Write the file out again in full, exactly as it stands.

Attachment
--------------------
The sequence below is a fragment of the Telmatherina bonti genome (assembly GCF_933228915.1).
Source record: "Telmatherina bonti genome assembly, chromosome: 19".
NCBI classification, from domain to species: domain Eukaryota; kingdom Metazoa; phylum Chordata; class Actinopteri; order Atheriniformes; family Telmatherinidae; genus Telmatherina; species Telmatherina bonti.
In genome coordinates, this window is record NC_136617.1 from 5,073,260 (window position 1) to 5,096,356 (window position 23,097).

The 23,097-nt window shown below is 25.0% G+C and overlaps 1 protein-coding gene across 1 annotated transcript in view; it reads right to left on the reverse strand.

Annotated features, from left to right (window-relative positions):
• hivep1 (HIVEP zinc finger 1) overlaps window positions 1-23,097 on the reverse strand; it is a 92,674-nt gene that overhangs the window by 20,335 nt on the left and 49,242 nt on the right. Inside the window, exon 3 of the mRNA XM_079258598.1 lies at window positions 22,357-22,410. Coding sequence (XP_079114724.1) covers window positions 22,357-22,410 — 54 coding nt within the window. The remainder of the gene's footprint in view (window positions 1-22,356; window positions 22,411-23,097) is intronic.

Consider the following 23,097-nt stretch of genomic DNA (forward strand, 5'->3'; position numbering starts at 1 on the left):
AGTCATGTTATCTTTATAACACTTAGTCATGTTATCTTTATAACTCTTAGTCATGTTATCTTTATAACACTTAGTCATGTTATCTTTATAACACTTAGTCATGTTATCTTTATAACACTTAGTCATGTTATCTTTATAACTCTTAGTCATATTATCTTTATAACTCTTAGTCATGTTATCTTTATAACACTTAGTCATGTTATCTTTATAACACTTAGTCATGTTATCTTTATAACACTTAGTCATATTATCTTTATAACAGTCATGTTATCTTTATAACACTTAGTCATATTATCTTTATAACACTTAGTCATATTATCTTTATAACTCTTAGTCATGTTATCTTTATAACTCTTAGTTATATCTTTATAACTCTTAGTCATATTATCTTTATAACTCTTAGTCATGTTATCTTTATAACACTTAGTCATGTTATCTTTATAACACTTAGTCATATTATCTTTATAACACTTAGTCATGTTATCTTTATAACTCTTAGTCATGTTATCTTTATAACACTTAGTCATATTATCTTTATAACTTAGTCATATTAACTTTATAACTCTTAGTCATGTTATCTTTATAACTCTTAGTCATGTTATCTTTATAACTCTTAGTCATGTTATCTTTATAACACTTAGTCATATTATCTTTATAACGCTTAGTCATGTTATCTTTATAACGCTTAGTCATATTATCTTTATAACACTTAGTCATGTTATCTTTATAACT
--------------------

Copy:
The sequence below is a fragment of the Telmatherina bonti genome (assembly GCF_933228915.1).
Source record: "Telmatherina bonti genome assembly, chromosome: 19".
NCBI classification, from domain to species: domain Eukaryota; kingdom Metazoa; phylum Chordata; class Actinopteri; order Atheriniformes; family Telmatherinidae; genus Telmatherina; species Telmatherina bonti.
In genome coordinates, this window is record NC_136617.1 from 5,073,260 (window position 1) to 5,096,356 (window position 23,097).

The 23,097-nt window shown below is 25.0% G+C and overlaps 1 protein-coding gene across 1 annotated transcript in view; it reads right to left on the reverse strand.

Annotated features, from left to right (window-relative positions):
• hivep1 (HIVEP zinc finger 1) overlaps window positions 1-23,097 on the reverse strand; it is a 92,674-nt gene that overhangs the window by 20,335 nt on the left and 49,242 nt on the right. Inside the window, exon 3 of the mRNA XM_079258598.1 lies at window positions 22,357-22,410. Coding sequence (XP_079114724.1) covers window positions 22,357-22,410 — 54 coding nt within the window. The remainder of the gene's footprint in view (window positions 1-22,356; window positions 22,411-23,097) is intronic.

Consider the following 23,097-nt stretch of genomic DNA (forward strand, 5'->3'; position numbering starts at 1 on the left):
AGTCATGTTATCTTTATAACACTTAGTCATGTTATCTTTATAACTCTTAGTCATGTTATCTTTATAACACTTAGTCATGTTATCTTTATAACACTTAGTCATGTTATCTTTATAACACTTAGTCATGTTATCTTTATAACTCTTAGTCATATTATCTTTATAACTCTTAGTCATGTTATCTTTATAACACTTAGTCATGTTATCTTTATAACACTTAGTCATGTTATCTTTATAACACTTAGTCATATTATCTTTATAACAGTCATGTTATCTTTATAACACTTAGTCATATTATCTTTATAACACTTAGTCATATTATCTTTATAACTCTTAGTCATGTTATCTTTATAACTCTTAGTTATATCTTTATAACTCTTAGTCATATTATCTTTATAACTCTTAGTCATGTTATCTTTATAACACTTAGTCATGTTATCTTTATAACACTTAGTCATATTATCTTTATAACACTTAGTCATGTTATCTTTATAACTCTTAGTCATGTTATCTTTATAACACTTAGTCATATTATCTTTATAACTTAGTCATATTAACTTTATAACTCTTAGTCATGTTATCTTTATAACTCTTAGTCATGTTATCTTTATAACTCTTAGTCATGTTATCTTTATAACACTTAGTCATATTATCTTTATAACGCTTAGTCATGTTATCTTTATAACGCTTAGTCATATTATCTTTATAACACTTAGTCATGTTATCTTTATAACT